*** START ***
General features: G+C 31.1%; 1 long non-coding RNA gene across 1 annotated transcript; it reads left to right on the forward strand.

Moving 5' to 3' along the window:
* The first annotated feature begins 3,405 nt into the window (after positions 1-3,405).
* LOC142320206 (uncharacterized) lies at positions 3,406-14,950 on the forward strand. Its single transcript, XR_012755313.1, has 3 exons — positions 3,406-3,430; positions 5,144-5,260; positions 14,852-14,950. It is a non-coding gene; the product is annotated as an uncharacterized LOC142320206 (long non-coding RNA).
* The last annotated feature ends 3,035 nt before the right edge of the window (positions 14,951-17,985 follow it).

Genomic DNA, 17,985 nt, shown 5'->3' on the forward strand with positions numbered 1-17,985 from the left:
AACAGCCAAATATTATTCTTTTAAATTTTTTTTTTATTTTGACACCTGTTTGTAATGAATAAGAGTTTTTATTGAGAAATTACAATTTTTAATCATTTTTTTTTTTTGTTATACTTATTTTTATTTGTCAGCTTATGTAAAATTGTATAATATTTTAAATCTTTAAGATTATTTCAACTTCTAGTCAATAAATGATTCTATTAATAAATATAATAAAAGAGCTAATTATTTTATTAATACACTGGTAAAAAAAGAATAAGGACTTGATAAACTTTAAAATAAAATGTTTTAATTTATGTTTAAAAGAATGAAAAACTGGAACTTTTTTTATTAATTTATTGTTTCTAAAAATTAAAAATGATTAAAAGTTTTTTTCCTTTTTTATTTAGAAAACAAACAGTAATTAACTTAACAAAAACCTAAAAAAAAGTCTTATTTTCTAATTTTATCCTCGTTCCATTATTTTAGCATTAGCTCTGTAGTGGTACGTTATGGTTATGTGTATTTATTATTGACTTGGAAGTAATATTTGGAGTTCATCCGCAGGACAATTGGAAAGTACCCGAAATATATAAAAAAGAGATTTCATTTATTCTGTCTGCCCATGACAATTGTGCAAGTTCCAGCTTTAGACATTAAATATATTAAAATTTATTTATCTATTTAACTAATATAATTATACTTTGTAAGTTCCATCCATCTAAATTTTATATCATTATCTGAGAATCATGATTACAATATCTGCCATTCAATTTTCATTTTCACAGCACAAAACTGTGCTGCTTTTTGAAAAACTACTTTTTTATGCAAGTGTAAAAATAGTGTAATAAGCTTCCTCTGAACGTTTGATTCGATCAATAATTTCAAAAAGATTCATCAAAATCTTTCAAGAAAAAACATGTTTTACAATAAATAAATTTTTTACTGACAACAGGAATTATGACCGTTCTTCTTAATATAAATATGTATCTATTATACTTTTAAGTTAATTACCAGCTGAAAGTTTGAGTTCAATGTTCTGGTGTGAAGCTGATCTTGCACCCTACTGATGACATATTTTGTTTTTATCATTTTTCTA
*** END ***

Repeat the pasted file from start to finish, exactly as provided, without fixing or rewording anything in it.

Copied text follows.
General features: G+C 31.1%; 1 long non-coding RNA gene across 1 annotated transcript; it reads left to right on the forward strand.

Moving 5' to 3' along the window:
* The first annotated feature begins 3,405 nt into the window (after positions 1-3,405).
* LOC142320206 (uncharacterized) lies at positions 3,406-14,950 on the forward strand. Its single transcript, XR_012755313.1, has 3 exons — positions 3,406-3,430; positions 5,144-5,260; positions 14,852-14,950. It is a non-coding gene; the product is annotated as an uncharacterized LOC142320206 (long non-coding RNA).
* The last annotated feature ends 3,035 nt before the right edge of the window (positions 14,951-17,985 follow it).

Genomic DNA, 17,985 nt, shown 5'->3' on the forward strand with positions numbered 1-17,985 from the left:
AACAGCCAAATATTATTCTTTTAAATTTTTTTTTTATTTTGACACCTGTTTGTAATGAATAAGAGTTTTTATTGAGAAATTACAATTTTTAATCATTTTTTTTTTTTGTTATACTTATTTTTATTTGTCAGCTTATGTAAAATTGTATAATATTTTAAATCTTTAAGATTATTTCAACTTCTAGTCAATAAATGATTCTATTAATAAATATAATAAAAGAGCTAATTATTTTATTAATACACTGGTAAAAAAAGAATAAGGACTTGATAAACTTTAAAATAAAATGTTTTAATTTATGTTTAAAAGAATGAAAAACTGGAACTTTTTTTATTAATTTATTGTTTCTAAAAATTAAAAATGATTAAAAGTTTTTTTCCTTTTTTATTTAGAAAACAAACAGTAATTAACTTAACAAAAACCTAAAAAAAAGTCTTATTTTCTAATTTTATCCTCGTTCCATTATTTTAGCATTAGCTCTGTAGTGGTACGTTATGGTTATGTGTATTTATTATTGACTTGGAAGTAATATTTGGAGTTCATCCGCAGGACAATTGGAAAGTACCCGAAATATATAAAAAAGAGATTTCATTTATTCTGTCTGCCCATGACAATTGTGCAAGTTCCAGCTTTAGACATTAAATATATTAAAATTTATTTATCTATTTAACTAATATAATTATACTTTGTAAGTTCCATCCATCTAAATTTTATATCATTATCTGAGAATCATGATTACAATATCTGCCATTCAATTTTCATTTTCACAGCACAAAACTGTGCTGCTTTTTGAAAAACTACTTTTTTATGCAAGTGTAAAAATAGTGTAATAAGCTTCCTCTGAACGTTTGATTCGATCAATAATTTCAAAAAGATTCATCAAAATCTTTCAAGAAAAAACATGTTTTACAATAAATAAATTTTTTACTGACAACAGGAATTATGACCGTTCTTCTTAATATAAATATGTATCTATTATACTTTTAAGTTAATTACCAGCTGAAAGTTTGAGTTCAATGTTCTGGTGTGAAGCTGATCTTGCACCCTACTGATGACATATTTTGTTTTTATCATTTTTCTA